As Jim Compton explained, the money raised is “stretched” at CWB by our crew of volunteers, who teach sailing lessons, work on our boats, answer our phones, guide our visitors, and even served food and cleared plates at the Breakfast. It was also stretched by our generous Leadership Gift donors, who provided the matching money for donations $250 and above. Those Leadership Gifts have been vital to our success, as we’ve seen many donations that were going to be $100, but were then crossed out and increased to $250 due to the matching funds donated prior to October 4th.
This support means that more kids can build toy boats, more families can learn to sail together, and more teenagers can find their bearings in our Job Skills Program. Together, we create builders, sailors, and captains. This is no small feat, and the impact of that creation ripples throughout our region. Like our Founding Director, Dick Wagner, often says: “It’s about the people, not the boats.”
If you attended the Breakfast, thank you for supporting CWB and making everything we do possible. If you missed the event, make sure to mark your calendar for early October next year, because we plan to make this an annual event. If you’d like to see what you missed, you can see a portfolio of images from the morning on volunteer photographer Mitch Reinitz’s website.
You can also watch the videos that were shown at the event on The Center for Wooden Boats’ YouTube Page:
Thank you for helping us change lives, one boat at a time.
Also, a special thank you to our sponsors, REI, Preg O’Donnell & Gillett, Vulcan, and Portage Bay Cafe, for supporting this event.
September 25, 2012, (South Lake Union, Seattle) Volunteers once again rocked The Center for Wooden Boats on Sunday September 23rd and made sure our first Electric Boat Showcase was a great success. In all twenty-four CWB volunteers worked tirelessly with visitors and exhibitors to help create an enjoyable and informative experience for all. This was an all-volunteer led, organized and executed event, and all those who took part should be very proud and pleased with their accomplishment.
By rough estimates, about 150 visitors came specifically because they were interested in electric boats. Several other visitors commented that because of the showcase they NOW were interested in electric boats.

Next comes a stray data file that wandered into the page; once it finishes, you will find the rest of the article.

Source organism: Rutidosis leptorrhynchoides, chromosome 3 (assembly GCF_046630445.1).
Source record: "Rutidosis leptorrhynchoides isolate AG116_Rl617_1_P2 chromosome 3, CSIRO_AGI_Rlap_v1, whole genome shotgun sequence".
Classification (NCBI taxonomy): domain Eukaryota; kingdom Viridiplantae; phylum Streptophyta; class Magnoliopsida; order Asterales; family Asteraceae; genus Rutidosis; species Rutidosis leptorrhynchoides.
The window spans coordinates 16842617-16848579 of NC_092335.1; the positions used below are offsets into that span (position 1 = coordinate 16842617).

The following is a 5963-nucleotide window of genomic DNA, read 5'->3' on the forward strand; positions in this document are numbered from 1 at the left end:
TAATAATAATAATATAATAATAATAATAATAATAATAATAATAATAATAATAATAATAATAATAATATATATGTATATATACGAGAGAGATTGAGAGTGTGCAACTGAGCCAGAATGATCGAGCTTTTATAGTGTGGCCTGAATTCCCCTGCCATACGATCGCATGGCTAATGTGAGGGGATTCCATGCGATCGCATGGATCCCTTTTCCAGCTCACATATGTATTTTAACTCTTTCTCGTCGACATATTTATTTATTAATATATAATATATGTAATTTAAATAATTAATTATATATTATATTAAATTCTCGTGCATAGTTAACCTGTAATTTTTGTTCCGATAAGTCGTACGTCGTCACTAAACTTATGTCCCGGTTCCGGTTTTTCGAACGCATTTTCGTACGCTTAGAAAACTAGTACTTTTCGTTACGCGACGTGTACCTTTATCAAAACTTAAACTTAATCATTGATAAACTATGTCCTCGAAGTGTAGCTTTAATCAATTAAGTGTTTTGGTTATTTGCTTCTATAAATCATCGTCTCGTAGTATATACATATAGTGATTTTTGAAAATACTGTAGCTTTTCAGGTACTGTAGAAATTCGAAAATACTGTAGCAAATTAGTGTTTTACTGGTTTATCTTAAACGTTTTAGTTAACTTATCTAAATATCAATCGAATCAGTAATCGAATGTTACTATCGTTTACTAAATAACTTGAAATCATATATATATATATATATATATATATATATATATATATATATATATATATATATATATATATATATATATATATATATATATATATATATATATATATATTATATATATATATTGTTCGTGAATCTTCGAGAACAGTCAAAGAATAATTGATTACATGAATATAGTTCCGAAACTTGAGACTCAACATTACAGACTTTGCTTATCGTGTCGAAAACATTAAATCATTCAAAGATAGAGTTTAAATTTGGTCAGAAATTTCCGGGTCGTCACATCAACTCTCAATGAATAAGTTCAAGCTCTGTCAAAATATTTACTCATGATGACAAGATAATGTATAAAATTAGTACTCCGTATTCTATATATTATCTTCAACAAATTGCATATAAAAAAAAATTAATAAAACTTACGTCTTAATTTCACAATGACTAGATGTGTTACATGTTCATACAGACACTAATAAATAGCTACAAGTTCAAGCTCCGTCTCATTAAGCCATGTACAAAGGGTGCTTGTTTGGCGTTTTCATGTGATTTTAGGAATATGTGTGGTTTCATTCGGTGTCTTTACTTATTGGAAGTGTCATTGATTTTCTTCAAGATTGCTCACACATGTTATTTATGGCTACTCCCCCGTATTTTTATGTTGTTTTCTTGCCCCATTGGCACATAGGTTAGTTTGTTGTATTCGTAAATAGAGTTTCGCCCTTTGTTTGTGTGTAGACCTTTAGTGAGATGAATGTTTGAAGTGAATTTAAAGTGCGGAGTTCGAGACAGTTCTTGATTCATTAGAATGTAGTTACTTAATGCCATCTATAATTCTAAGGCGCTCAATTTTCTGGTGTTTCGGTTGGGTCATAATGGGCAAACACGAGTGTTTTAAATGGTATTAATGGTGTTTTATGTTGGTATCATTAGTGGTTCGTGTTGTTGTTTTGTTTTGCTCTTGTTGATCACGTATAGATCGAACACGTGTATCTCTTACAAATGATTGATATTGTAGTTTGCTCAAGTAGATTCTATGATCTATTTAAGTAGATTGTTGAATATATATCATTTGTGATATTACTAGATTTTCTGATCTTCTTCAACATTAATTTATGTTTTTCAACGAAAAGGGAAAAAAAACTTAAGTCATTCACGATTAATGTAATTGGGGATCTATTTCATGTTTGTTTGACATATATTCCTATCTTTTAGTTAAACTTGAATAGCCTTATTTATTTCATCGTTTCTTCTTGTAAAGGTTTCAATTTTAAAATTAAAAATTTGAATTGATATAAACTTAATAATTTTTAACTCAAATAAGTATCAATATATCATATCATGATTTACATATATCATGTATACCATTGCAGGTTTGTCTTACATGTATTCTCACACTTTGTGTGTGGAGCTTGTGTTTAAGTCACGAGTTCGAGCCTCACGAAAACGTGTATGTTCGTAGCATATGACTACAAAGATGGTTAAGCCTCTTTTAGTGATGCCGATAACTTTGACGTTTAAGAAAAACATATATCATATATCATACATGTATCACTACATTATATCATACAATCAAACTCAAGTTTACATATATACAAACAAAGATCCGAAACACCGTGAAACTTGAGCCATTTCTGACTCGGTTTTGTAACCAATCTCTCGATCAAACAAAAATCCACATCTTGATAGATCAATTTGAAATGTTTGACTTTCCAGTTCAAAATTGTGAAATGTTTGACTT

Approximately 90 Sunday visitors opted to go for a ride in CWB’s electric boats, Dora and Terry Pettus, for their free CastOff! Public Sail experience, even though the electric boat rides were shorter in time to accommodate the maximum number of interested visitors.
All of the commercial exhibitors expressed enthusiasm and said they would love it if CWB decided to hold the event again next year. The CWB team will talk with sponsors of National Plug-In Day, which also happened Sunday, and with the Seattle Electric Vehicle Association to see if they might want to hold a joint event next year with electric cars and bicycles on the land, and eBoats in the water.
In all we had nine visiting electric boats for the day and several commercial eBoat vendors including:
The Electric Boat Company, showing three Duffy Electric Yachts.
Geoff Gamsby, Lake Union Charters/Electric Yachts showing his 30-foot Columbia electric auxiliary sailing yacht conversion.
CWB Member Joe Grez, Propele Electric Boat Motor Co. showing their Electric Paddle line on three small boats, and their electric outboard conversion on Sweet Pea.
Joe Lawton, a private individual who brought his 15.5-foot electric fantail launch, JODI III, from Cottage Grove, Oregon.
Edison Marine’s Steve Shovoly represented his company’s twin electric-motored mahogany runabouts, capable of speeds of over 30 mph.
CWB visiting vessel owner Sarah Howell represented Torqeedo electric outboards as shown aboard her marvelous sailing vessel, Gemini.
ELCO—the Electric Launch Company—builders of the 1893 predecessor of CWB’s Dora was represented by the company literature.
Links to history of EVs
For current news of EVs